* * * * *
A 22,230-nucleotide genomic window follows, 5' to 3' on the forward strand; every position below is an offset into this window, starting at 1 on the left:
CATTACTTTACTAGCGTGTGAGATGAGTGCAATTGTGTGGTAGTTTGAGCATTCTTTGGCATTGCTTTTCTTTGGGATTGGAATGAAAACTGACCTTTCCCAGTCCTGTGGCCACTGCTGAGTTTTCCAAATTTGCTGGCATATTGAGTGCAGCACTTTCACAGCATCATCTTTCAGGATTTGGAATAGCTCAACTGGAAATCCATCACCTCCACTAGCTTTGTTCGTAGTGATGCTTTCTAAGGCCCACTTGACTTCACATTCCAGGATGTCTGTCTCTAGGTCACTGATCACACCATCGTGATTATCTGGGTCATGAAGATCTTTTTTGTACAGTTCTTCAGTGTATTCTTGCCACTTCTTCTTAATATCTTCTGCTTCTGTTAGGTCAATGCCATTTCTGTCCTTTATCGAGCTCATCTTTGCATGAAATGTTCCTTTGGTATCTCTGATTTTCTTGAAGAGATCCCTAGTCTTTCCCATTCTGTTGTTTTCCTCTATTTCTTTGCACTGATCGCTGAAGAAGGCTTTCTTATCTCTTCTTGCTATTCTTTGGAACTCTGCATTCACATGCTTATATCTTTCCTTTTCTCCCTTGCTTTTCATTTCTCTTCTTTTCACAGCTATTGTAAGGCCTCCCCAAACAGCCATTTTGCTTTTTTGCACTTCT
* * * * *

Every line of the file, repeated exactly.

A 22,230-nucleotide genomic window follows, 5' to 3' on the forward strand; every position below is an offset into this window, starting at 1 on the left:
CATTACTTTACTAGCGTGTGAGATGAGTGCAATTGTGTGGTAGTTTGAGCATTCTTTGGCATTGCTTTTCTTTGGGATTGGAATGAAAACTGACCTTTCCCAGTCCTGTGGCCACTGCTGAGTTTTCCAAATTTGCTGGCATATTGAGTGCAGCACTTTCACAGCATCATCTTTCAGGATTTGGAATAGCTCAACTGGAAATCCATCACCTCCACTAGCTTTGTTCGTAGTGATGCTTTCTAAGGCCCACTTGACTTCACATTCCAGGATGTCTGTCTCTAGGTCACTGATCACACCATCGTGATTATCTGGGTCATGAAGATCTTTTTTGTACAGTTCTTCAGTGTATTCTTGCCACTTCTTCTTAATATCTTCTGCTTCTGTTAGGTCAATGCCATTTCTGTCCTTTATCGAGCTCATCTTTGCATGAAATGTTCCTTTGGTATCTCTGATTTTCTTGAAGAGATCCCTAGTCTTTCCCATTCTGTTGTTTTCCTCTATTTCTTTGCACTGATCGCTGAAGAAGGCTTTCTTATCTCTTCTTGCTATTCTTTGGAACTCTGCATTCACATGCTTATATCTTTCCTTTTCTCCCTTGCTTTTCATTTCTCTTCTTTTCACAGCTATTGTAAGGCCTCCCCAAACAGCCATTTTGCTTTTTTGCACTTCT